In March 2018 we reported changes to the tax and National Insurance Contributions (NIC) treatment of termination payments highlighting that, despite the rule changes being less than a month away, HMRC had still not issued updated guidance.
On 6 April 2018, the day on which a number of the rule changes became effective, HMRC finally updated its guidance to take account of the new rules. This is welcome news given the complexity of some of the rule changes. As a reminder, the changes which became effective from 6 April 2018 are as follows.
- The concept of post-employment notice pay (“PENP”) is introduced.
- Foreign service relief (except in relation to seafarers) is abolished for employees who are UK tax residents in the tax year their employment terminates.
- Payments for injury to feelings (except in limited circumstances) are no longer fully exempt from tax and NIC.
- The Treasury is now able to vary the £30,000 threshold by regulations subject to House of Commons approval.
In relation to the introduction of PENP, we now have a system where termination payments and benefits which meet certain criteria are treated as ‘relevant termination awards’ and are split into the following two elements.
- PENP - essentially payments in lieu of notice calculated by reference to a specific PENP formula which will no longer qualify for the £30,000 tax-free threshold, and are chargeable to tax and Class 1 NIC as earnings under PAYE.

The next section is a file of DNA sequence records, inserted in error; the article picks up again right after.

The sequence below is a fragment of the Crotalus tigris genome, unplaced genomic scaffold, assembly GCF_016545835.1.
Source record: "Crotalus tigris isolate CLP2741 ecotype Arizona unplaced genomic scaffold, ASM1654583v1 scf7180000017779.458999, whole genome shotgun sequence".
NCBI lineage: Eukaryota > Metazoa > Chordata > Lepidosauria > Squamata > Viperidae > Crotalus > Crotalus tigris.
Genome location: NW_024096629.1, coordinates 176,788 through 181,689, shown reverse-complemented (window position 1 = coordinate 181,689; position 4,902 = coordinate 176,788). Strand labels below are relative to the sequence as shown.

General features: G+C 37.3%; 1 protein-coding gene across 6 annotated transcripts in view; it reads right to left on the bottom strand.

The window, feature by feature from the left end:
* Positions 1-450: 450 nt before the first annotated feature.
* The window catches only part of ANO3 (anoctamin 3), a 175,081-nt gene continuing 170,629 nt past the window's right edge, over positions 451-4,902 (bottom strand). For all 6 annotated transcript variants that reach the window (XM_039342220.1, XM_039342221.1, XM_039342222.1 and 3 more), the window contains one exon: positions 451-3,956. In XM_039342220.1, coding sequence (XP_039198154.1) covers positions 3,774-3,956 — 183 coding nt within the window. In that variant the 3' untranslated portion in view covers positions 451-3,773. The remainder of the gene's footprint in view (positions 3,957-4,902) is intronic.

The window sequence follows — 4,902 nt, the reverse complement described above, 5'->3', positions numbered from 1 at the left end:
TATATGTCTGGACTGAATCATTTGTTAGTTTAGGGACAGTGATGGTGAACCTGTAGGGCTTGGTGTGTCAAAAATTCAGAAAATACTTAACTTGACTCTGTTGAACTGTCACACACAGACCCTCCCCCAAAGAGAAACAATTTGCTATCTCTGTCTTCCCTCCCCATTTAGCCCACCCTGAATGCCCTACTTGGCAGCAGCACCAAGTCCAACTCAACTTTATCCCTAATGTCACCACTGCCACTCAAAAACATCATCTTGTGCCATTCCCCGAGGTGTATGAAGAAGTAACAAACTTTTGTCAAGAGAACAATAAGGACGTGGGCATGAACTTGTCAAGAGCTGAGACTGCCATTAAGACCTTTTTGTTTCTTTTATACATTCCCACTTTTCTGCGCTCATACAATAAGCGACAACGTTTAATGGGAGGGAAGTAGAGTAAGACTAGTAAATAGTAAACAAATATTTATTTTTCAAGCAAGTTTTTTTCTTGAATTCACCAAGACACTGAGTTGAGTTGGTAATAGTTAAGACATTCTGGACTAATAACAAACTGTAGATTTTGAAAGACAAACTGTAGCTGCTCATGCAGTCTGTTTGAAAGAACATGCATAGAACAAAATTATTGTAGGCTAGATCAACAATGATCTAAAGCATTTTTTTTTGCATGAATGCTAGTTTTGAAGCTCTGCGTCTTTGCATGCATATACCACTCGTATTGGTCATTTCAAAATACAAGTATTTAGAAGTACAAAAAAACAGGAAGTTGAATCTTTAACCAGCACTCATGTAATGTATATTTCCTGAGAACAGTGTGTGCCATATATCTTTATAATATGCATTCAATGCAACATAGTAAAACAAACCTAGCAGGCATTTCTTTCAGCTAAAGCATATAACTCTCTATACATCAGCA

- Other termination awards which qualify for the £30,000 tax-free threshold - these termination awards are calculated by subtracting the amount of PENP (if any) from the total amount of all relevant termination awards received.
Notably, the HMRC guidance on PENP confirms that employers are required to calculate the amount of PENP using the PENP formula whether or not the employee or former employee receives a contractual or non-contractual payment in lieu of notice.
Employers should not lose sight of the fact that further changes to the tax and NIC treatment are on the horizon. From 6 April 2020 it is intended that all qualifying termination payments above the £30,000 (unless it is varied) threshold will be subject to employer’s Class 1A NIC in addition to tax. It is anticipated that this will be unlike Class 1A NIC on employer-provided benefits in kind as it will be accounted for and paid through the PAYE system.
If you have not already done so, we recommend that you read and consider the advice in our ‘Termination payments rules are changing – what does this mean for HR?' and ‘Payroll and the changes to termination payments – is your team prepared?’ articles which were published in March 2018.